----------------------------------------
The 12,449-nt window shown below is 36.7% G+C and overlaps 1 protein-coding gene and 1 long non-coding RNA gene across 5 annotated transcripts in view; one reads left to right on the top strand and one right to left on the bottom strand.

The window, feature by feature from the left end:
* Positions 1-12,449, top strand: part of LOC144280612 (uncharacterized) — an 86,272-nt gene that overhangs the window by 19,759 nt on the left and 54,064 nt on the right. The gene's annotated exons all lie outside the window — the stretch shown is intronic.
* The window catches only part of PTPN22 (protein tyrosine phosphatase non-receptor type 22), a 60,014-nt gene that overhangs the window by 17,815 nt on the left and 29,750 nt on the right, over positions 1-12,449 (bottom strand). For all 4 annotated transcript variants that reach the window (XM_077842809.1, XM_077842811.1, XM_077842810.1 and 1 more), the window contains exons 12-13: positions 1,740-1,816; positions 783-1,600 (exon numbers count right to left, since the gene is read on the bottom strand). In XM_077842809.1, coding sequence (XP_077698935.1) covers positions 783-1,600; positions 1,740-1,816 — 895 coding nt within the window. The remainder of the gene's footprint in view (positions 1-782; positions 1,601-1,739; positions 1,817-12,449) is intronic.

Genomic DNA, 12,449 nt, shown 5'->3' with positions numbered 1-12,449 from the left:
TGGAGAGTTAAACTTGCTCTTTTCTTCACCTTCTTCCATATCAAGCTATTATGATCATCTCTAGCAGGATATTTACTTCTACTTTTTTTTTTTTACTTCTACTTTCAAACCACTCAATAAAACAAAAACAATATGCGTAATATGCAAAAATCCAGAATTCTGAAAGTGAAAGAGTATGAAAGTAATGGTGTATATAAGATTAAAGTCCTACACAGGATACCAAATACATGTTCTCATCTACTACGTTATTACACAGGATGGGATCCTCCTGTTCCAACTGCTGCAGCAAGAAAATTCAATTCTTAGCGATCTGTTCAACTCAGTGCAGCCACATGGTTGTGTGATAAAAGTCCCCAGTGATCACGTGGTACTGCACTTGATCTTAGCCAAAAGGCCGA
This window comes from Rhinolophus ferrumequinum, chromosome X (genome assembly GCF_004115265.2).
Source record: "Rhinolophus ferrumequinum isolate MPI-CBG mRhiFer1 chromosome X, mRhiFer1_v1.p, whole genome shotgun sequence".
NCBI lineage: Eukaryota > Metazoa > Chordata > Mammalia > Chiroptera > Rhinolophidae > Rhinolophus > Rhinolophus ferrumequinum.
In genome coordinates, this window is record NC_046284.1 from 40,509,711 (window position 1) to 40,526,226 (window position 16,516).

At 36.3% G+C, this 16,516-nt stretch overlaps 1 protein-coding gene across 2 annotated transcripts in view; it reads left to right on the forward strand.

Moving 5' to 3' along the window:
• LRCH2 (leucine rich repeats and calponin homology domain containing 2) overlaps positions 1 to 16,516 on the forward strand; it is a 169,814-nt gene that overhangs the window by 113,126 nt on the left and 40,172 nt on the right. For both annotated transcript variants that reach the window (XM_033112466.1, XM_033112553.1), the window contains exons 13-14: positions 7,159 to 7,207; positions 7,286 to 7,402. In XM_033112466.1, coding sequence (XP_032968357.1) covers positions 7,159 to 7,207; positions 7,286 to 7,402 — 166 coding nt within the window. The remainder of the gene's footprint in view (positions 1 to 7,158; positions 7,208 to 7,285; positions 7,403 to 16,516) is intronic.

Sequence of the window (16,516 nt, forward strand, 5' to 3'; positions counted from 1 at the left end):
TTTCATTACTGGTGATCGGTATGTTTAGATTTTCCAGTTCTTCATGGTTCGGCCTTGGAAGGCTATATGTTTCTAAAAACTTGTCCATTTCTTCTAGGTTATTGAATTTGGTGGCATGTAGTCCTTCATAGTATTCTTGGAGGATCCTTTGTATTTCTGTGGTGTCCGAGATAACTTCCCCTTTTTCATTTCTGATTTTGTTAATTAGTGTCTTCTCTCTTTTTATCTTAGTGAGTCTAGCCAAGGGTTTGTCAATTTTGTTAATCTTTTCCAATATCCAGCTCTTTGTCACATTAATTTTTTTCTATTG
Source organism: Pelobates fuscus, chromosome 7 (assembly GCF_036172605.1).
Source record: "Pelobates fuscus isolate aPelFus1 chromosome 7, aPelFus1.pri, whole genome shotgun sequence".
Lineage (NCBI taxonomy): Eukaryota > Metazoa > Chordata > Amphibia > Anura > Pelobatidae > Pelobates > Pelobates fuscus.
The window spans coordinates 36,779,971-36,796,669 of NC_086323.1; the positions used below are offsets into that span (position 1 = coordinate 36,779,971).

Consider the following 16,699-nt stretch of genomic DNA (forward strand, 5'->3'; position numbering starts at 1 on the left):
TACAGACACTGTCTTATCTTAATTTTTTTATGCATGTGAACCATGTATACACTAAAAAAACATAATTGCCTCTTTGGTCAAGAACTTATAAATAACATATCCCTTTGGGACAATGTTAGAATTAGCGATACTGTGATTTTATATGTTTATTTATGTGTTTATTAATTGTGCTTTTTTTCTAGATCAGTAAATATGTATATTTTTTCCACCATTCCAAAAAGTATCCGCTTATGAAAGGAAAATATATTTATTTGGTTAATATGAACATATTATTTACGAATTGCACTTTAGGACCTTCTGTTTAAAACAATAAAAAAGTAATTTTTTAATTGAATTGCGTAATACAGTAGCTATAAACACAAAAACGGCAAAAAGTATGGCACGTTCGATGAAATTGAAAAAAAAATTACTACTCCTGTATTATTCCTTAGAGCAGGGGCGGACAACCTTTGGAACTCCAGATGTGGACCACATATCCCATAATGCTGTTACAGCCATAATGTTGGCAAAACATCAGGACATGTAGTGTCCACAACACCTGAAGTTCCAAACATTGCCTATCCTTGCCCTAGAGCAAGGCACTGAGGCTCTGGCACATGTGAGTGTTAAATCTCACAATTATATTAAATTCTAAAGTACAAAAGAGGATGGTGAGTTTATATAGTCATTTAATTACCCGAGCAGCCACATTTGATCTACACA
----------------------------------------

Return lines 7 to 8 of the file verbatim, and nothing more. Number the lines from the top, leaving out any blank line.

This window comes from Rhinolophus ferrumequinum, chromosome X (genome assembly GCF_004115265.2).
Source record: "Rhinolophus ferrumequinum isolate MPI-CBG mRhiFer1 chromosome X, mRhiFer1_v1.p, whole genome shotgun sequence".